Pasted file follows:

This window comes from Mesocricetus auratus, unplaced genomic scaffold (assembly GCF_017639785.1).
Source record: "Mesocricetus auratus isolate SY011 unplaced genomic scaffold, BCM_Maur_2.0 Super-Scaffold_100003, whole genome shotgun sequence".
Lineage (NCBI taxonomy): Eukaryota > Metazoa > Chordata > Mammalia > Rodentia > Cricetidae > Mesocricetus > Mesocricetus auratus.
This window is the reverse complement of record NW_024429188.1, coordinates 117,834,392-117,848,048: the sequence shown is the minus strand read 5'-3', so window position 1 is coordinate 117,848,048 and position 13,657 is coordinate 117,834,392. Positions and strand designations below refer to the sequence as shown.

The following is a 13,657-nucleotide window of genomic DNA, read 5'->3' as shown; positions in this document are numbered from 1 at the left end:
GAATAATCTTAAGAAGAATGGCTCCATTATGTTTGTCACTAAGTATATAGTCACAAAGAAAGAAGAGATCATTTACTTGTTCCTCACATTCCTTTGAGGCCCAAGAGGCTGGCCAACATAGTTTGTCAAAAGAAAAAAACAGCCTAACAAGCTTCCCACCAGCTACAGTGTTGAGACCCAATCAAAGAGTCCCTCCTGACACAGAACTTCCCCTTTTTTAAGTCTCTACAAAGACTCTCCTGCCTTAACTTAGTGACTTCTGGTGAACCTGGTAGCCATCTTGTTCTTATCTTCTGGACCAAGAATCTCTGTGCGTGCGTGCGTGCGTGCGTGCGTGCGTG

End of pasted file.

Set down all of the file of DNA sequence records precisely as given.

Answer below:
This window comes from Mesocricetus auratus, unplaced genomic scaffold (assembly GCF_017639785.1).
Source record: "Mesocricetus auratus isolate SY011 unplaced genomic scaffold, BCM_Maur_2.0 Super-Scaffold_100003, whole genome shotgun sequence".
Lineage (NCBI taxonomy): Eukaryota > Metazoa > Chordata > Mammalia > Rodentia > Cricetidae > Mesocricetus > Mesocricetus auratus.
This window is the reverse complement of record NW_024429188.1, coordinates 117,834,392-117,848,048: the sequence shown is the minus strand read 5'-3', so window position 1 is coordinate 117,848,048 and position 13,657 is coordinate 117,834,392. Positions and strand designations below refer to the sequence as shown.

The following is a 13,657-nucleotide window of genomic DNA, read 5'->3' as shown; positions in this document are numbered from 1 at the left end:
GAATAATCTTAAGAAGAATGGCTCCATTATGTTTGTCACTAAGTATATAGTCACAAAGAAAGAAGAGATCATTTACTTGTTCCTCACATTCCTTTGAGGCCCAAGAGGCTGGCCAACATAGTTTGTCAAAAGAAAAAAACAGCCTAACAAGCTTCCCACCAGCTACAGTGTTGAGACCCAATCAAAGAGTCCCTCCTGACACAGAACTTCCCCTTTTTTAAGTCTCTACAAAGACTCTCCTGCCTTAACTTAGTGACTTCTGGTGAACCTGGTAGCCATCTTGTTCTTATCTTCTGGACCAAGAATCTCTGTGCGTGCGTGCGTGCGTGCGTGCGTGCGTG